Samsung: We solved two of the biggest pain points of smartphone displays with Galaxy S22 series

Samsung Galaxy S22 series smartphones launched last month. The smartphones — Galaxy S22, Galaxy S22 Plus and Galaxy S22 Ultra — are the company’s first flagship launch of the year 2022. Keeping with the company’s Galaxy S series tradition, the smartphones come with powerful features and specifications. At a recent round table, Byung Duk (BD) Yang, vice president (R&D), Samsung Display, spoke about how Samsung has addressed some of the major consumer pain points related to smartphone screens with the new Galaxy S22 series.
“Based on our own internal research, we heard directly from consumers that the auto visibility was a primary source of frustration with smartphones. Additionally, we also know that long battery life is one of the most essential functions of a smartphone,” said Yang. He said that the challenge was to find a solution to provide auto visibility without compromising battery life. For this, Yang said “We increased the peak brightness of the Galaxy S22 Ultra up to 1780 nits, developed a new feature called Vision Booster.” Explaining the new display technology, Yang said, “Vision Booster technology uses our new algorithm to enhance the outdoor visibility of the display in direct sunlight or situations where reflections are permanent on the display. The Vision Booster will analyze the brightness contribution histogram and then remap the tone of the image to maximize the coluor contrast.” In simple term, Vision Booster improves display visibility by “considering the light intensity of the surroundings and its influence on the display.” The result is a clear picture even under direct sunlight. Presently, the Vision Booster technology is limited to the new Galaxy S22 Ultra.
Yang also spoke about Adaptive refresh rate of the new Samsung phones. Incidentally,the Refresh Rates on the phones have been bit controversial as Samsung reportedly quietly updated the specifications sheet of the Galaxy S22 and its Plus variant, which now says that the lowest refresh rate that their screens can hit is 48Hz, not 10Hz that the company initially advertised. For those not sure why this matters, the refresh rate numbers matter as it not only affects the content viewing experience on your phone but also affects the battery life.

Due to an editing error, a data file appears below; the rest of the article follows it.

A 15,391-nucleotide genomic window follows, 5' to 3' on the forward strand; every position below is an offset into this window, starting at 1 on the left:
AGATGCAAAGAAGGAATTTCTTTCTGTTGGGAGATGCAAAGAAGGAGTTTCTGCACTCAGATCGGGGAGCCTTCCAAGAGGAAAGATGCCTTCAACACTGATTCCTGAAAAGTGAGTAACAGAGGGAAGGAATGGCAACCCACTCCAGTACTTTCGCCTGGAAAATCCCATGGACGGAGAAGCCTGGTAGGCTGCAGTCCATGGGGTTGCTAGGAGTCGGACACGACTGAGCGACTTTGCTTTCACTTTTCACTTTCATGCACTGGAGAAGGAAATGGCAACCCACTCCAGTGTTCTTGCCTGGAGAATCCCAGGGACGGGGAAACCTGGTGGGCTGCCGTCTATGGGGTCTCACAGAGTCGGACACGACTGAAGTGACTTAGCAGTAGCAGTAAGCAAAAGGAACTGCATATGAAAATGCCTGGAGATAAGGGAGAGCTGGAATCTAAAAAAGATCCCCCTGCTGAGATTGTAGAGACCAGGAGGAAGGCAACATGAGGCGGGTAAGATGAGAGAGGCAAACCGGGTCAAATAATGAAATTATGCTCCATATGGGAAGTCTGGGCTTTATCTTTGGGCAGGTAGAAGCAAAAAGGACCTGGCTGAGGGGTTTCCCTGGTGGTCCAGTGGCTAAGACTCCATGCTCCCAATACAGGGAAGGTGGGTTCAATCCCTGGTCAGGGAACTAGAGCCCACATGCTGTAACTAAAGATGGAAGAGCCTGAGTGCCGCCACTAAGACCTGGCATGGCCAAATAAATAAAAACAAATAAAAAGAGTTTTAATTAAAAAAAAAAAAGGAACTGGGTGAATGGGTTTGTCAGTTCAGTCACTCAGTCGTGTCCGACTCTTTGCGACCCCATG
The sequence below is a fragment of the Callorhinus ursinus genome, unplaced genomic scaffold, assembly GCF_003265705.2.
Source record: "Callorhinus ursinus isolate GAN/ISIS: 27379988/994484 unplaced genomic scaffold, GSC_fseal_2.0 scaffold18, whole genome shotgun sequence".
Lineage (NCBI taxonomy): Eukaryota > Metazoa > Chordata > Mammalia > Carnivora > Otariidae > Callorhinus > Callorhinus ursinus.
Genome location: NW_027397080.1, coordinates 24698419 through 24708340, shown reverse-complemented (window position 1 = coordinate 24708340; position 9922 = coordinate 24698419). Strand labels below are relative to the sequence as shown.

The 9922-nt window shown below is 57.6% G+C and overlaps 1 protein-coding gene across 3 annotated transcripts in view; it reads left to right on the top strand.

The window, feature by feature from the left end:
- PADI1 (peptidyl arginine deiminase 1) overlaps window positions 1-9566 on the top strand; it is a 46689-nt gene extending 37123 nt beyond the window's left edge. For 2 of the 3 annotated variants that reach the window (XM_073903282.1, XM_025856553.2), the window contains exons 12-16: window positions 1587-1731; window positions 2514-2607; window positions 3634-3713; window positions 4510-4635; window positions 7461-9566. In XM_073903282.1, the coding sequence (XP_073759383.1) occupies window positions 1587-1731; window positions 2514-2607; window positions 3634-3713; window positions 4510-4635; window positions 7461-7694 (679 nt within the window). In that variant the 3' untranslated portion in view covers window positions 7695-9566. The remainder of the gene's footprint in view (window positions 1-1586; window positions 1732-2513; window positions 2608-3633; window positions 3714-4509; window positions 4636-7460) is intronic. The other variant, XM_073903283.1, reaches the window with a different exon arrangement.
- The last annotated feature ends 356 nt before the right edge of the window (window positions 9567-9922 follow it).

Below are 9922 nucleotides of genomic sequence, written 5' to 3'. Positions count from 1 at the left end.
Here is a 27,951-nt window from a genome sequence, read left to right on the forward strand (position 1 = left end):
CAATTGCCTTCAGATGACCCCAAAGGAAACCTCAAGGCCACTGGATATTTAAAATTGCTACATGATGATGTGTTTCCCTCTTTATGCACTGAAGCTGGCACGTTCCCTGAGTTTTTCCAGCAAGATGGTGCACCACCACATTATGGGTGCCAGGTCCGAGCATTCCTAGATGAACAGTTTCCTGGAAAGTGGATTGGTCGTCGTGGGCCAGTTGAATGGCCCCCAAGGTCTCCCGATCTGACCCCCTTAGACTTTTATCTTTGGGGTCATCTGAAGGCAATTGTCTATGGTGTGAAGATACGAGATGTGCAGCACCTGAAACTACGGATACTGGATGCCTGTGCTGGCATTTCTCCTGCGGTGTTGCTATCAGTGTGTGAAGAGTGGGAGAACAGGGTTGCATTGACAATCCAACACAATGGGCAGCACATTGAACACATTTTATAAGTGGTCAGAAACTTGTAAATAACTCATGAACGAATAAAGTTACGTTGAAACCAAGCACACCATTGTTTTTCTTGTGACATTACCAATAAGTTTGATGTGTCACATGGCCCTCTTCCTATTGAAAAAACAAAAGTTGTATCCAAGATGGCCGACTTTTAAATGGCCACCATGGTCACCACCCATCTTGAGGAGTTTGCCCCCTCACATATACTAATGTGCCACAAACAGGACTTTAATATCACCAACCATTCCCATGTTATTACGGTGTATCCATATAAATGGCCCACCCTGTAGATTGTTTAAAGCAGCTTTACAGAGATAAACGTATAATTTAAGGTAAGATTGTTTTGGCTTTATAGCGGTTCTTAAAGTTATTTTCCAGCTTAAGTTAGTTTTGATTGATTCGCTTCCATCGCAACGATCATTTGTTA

“As early as three years ago, the refresh rate of a smartphone display kit at 60 Hertz. That all changed when Samsung introduced our first display with 120 hertz refresh rates on the Galaxy S20. Since then, we introduced the first automatic refresh rate smartphone display which optimize the screen from 120 Hertz to 10 hertz depending on the context and participate destroyed,” said Yang giving a background.
Coming to the Galaxy S22 series he said, “With Galaxy S22 we have moved the needle once again in terms of display performance by developing the first advanced panel self refresh rate technology.” Detailing the tech further, Yang said, “The display signal is deliberately from the AP to the display panel through the display drive IC to save power the refresh rate should be minimized where still images are displayed. But there is a limit for how low the refresh rate can go. If the refresh rate is too low, then we started to see flickering occur on the screen. So to decrease the refresh rate and save power we decrease the frequency of signal transmitted between the speaker and the display drive, something there in the Galaxy S21. The frequency of the signal between AP and drive IC is also restricted by several items such as touch response time. And with Galaxy 22 we were able to decrease the frequency of signal between AP and the display using alternative can ACEF refresh rate technology which will lead to greater power saving and overall smartphone performance.”

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